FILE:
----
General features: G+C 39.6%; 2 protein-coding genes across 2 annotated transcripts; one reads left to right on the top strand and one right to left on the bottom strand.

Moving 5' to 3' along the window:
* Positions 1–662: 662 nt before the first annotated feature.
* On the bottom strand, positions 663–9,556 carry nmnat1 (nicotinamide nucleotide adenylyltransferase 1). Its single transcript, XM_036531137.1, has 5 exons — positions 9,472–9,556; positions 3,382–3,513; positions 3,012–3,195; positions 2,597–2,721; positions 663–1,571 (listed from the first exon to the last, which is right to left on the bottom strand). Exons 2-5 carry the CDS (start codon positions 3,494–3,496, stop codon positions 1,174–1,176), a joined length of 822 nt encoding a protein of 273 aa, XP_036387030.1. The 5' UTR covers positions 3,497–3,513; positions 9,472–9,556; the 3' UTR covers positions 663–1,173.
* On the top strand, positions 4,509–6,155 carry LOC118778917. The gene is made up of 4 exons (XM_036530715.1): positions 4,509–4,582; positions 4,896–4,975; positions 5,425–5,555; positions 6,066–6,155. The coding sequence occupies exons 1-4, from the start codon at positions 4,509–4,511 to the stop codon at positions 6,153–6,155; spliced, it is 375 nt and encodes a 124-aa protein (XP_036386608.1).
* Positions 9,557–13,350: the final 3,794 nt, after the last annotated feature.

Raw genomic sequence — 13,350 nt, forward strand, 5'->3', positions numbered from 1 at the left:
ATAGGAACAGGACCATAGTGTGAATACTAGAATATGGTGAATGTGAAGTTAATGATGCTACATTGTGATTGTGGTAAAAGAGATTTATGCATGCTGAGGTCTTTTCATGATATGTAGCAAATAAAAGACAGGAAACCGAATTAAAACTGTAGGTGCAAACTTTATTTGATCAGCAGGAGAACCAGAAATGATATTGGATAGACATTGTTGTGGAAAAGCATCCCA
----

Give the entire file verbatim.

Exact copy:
General features: G+C 39.6%; 2 protein-coding genes across 2 annotated transcripts; one reads left to right on the top strand and one right to left on the bottom strand.

Moving 5' to 3' along the window:
* Positions 1–662: 662 nt before the first annotated feature.
* On the bottom strand, positions 663–9,556 carry nmnat1 (nicotinamide nucleotide adenylyltransferase 1). Its single transcript, XM_036531137.1, has 5 exons — positions 9,472–9,556; positions 3,382–3,513; positions 3,012–3,195; positions 2,597–2,721; positions 663–1,571 (listed from the first exon to the last, which is right to left on the bottom strand). Exons 2-5 carry the CDS (start codon positions 3,494–3,496, stop codon positions 1,174–1,176), a joined length of 822 nt encoding a protein of 273 aa, XP_036387030.1. The 5' UTR covers positions 3,497–3,513; positions 9,472–9,556; the 3' UTR covers positions 663–1,173.
* On the top strand, positions 4,509–6,155 carry LOC118778917. The gene is made up of 4 exons (XM_036530715.1): positions 4,509–4,582; positions 4,896–4,975; positions 5,425–5,555; positions 6,066–6,155. The coding sequence occupies exons 1-4, from the start codon at positions 4,509–4,511 to the stop codon at positions 6,153–6,155; spliced, it is 375 nt and encodes a 124-aa protein (XP_036386608.1).
* Positions 9,557–13,350: the final 3,794 nt, after the last annotated feature.

Raw genomic sequence — 13,350 nt, forward strand, 5'->3', positions numbered from 1 at the left:
ATAGGAACAGGACCATAGTGTGAATACTAGAATATGGTGAATGTGAAGTTAATGATGCTACATTGTGATTGTGGTAAAAGAGATTTATGCATGCTGAGGTCTTTTCATGATATGTAGCAAATAAAAGACAGGAAACCGAATTAAAACTGTAGGTGCAAACTTTATTTGATCAGCAGGAGAACCAGAAATGATATTGGATAGACATTGTTGTGGAAAAGCATCCCA